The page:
Ventricular Septal Defect

What is Ventricular Septal Defect?

(© Competence Network for Congenital Heart Defects)

Ventricular means ‘of the ventricles’ - the pumping chambers of the heart.
Septal means ‘of the septum’ – the wall between the right and left sides of the heart. Defect means that there is something wrong, in this case it is a hole.
So a Ventricular Septal Defect (VSD) is a hole in the wall between the ventricles.

Because pressure is higher on the left side of the heart, some of the blood that should be pumped into the aorta leaks through the hole in the septum into the right ventricle. There it combines with the blue de-oxygenated blood and is pumped to the lungs.

In a small VSD there is only slightly more blood than normal being pumped to the lungs. This kind of hole usually closes by itself, although this may take some time and it may not close completely until adulthood. Small holes like these should not affect your child very much or make them ill.

If the heart has a large VSD, or multiple VSD’s there is much more blood than normal being pumped to the lungs. This means that the right ventricle has to work very hard to pump the extra blood. The increased flow of blood also travels at higher than normal pressure into the pulmonary artery and the lungs. At the same time, the left ventricle is losing blood to the right. It therefore has to pump harder to get enough blood into the aorta to supply the body’s needs. The overall effect is that both the heart and the lungs have to do more work than usual.

The VSD may be one of two or more heart defects. In some cases, the VSD is necessary for a circulation such as Pulmonary Atresia.


Sometimes a VSD is diagnosed during pregnancy on an ultrasound scan of the foetus. A VSD may also be diagnosed after birth, if your baby is showing symptoms. A large VSD will normally cause a baby to be breathless, have problems feeding and to be slow to put on weight. Babies with a VSD can also suffer from frequent chest infections.

The sound of the extra blood moving through the valve to the lungs can also be heard as a heart murmur. When a When a heart murmurs, doctors may use a number of tests to make a diagnosis including:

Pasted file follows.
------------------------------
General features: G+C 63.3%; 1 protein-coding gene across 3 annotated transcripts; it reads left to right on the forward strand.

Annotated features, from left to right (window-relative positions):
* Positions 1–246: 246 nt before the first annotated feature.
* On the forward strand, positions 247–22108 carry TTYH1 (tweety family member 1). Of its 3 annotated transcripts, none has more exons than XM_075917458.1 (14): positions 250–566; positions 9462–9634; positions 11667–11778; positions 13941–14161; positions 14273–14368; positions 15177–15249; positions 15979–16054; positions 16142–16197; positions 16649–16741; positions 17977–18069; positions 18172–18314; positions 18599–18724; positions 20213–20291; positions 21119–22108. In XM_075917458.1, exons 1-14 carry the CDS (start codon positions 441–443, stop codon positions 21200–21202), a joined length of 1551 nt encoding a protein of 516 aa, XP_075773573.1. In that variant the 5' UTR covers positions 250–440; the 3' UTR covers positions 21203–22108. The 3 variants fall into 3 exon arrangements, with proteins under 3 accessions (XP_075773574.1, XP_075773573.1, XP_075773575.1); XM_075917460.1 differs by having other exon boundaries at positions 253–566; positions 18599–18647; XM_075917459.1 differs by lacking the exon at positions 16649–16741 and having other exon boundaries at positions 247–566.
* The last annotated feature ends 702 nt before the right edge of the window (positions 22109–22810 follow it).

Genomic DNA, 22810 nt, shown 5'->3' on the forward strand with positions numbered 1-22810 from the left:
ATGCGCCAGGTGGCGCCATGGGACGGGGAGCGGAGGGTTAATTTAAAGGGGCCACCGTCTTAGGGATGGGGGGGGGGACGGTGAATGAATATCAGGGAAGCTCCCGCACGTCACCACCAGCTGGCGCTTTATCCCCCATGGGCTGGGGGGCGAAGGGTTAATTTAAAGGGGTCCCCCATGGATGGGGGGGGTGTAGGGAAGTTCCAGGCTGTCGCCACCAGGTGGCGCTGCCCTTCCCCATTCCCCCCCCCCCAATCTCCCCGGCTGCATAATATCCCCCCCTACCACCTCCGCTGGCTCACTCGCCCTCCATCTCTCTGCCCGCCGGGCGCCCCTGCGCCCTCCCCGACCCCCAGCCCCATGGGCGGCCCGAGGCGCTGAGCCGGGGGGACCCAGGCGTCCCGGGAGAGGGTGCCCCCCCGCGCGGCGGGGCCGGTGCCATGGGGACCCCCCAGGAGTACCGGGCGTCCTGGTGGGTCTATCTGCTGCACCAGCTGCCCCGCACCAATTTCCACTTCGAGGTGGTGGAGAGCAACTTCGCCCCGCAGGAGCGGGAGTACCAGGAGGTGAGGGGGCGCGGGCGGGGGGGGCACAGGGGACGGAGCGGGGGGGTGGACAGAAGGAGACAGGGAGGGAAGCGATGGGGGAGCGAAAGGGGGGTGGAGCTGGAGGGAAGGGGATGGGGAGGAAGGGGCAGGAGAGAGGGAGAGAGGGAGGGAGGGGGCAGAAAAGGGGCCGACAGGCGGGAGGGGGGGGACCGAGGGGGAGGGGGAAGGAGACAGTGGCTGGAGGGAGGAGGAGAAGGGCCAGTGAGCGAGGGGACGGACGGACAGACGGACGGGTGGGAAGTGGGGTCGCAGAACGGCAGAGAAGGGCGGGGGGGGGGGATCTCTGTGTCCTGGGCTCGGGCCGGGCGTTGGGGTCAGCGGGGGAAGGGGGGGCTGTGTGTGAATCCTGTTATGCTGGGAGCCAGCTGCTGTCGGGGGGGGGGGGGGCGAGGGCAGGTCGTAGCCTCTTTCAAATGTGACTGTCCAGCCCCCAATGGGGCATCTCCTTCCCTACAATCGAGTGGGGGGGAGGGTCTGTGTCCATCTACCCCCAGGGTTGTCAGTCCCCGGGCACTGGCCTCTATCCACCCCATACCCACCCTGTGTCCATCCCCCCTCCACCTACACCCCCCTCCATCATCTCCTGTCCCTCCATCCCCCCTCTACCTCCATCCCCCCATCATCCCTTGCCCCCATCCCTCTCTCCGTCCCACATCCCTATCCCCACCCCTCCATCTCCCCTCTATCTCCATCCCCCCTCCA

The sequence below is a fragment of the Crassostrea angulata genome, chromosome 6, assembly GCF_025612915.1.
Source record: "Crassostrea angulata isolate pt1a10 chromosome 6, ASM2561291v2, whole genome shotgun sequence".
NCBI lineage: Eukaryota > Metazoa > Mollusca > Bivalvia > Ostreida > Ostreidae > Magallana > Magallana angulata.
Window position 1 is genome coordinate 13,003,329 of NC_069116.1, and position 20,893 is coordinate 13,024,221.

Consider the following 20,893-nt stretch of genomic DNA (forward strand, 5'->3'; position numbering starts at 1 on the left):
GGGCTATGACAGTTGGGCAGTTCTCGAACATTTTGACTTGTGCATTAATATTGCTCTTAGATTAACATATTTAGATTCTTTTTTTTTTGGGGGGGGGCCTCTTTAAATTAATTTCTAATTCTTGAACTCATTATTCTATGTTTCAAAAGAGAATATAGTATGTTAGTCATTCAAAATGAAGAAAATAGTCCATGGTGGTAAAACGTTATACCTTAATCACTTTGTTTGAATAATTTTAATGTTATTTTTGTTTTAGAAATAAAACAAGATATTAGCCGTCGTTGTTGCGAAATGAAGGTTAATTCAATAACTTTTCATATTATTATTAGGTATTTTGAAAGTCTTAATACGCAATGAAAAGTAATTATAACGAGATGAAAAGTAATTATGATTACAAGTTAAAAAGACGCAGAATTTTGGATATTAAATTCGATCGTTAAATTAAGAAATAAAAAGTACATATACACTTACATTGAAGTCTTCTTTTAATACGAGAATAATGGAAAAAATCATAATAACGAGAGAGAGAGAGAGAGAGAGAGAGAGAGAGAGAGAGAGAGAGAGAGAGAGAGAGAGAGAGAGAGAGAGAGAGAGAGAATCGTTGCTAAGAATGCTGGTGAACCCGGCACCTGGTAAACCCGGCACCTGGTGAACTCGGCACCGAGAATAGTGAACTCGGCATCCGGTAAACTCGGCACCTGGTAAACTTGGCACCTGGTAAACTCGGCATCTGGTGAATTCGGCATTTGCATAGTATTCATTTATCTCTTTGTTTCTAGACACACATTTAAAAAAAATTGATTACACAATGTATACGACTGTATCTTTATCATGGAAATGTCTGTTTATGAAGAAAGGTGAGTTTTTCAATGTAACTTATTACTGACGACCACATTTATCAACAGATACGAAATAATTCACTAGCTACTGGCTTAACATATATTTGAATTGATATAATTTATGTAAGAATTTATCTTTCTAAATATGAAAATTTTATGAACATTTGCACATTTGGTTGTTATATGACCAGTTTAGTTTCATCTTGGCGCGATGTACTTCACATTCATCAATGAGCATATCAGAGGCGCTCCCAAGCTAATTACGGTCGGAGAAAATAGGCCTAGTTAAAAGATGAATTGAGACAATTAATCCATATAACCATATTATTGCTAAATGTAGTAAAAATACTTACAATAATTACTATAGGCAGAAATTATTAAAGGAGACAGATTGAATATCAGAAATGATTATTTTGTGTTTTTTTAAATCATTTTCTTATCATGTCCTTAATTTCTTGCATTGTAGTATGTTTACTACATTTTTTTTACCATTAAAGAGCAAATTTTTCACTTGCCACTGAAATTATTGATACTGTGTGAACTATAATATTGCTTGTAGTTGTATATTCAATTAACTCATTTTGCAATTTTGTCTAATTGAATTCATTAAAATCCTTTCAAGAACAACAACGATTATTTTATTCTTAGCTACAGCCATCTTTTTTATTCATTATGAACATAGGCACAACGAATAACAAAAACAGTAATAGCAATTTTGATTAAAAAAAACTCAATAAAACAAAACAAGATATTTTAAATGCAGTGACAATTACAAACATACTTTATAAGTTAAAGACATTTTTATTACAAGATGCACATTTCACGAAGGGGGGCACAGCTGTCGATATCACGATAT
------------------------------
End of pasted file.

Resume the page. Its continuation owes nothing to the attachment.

In some cases, the VSD will close over time and no treatment will be necessary. If doctors think this is going to happen, they will monitor the VSD to make sure it is diminishing in size and not affecting the child’s health in any way.
Sometimes it is necessary to operate to repair a VSD. This is open heart surgery, which means that the heart will need to be stopped and opened to repair it. A heart bypass machine will take over the job that the heart normally does.

The aim of the operation is to make the circulation of blood through the heart and lungs normal, so a patch is put over the hole between the ventricles.

For most children this surgery is low risk, but it can depend on how well your child is otherwise. The doctors will discuss risks with you in detail before asking you to consent to the operation. The length of time in hospital will usually be about a week, depending on how well the child is otherwise.

After Surgery

If the hole is near a valve, or there is any other problem in the heart, treatment can be more difficult, even if the VSD itself is quite small. It is not uncommon for a child to pick up an infection, such as a chest infection or infected wound, while undergoing treatment.

However, most children are much better, active, and gaining weight a few days after surgery. They will have a scar down the middle of the chest, and there may be small scars where drain tubes were used. These fade very rapidly in most children, but will not go altogether. Smaller scars on the hands and neck usually fade away to nothing.

Some of the following problems can occur after surgery or later in life:

  • A small amount of blood may still ‘shunt’ from left to right where the VSD is not completely closed. This should close by itself eventually.
  • The aortic valve may leak because of the abnormal blood flow and may need to be repaired at a later date.
Author(s): Children’s Heart Federation
Last updated: 2008-09-23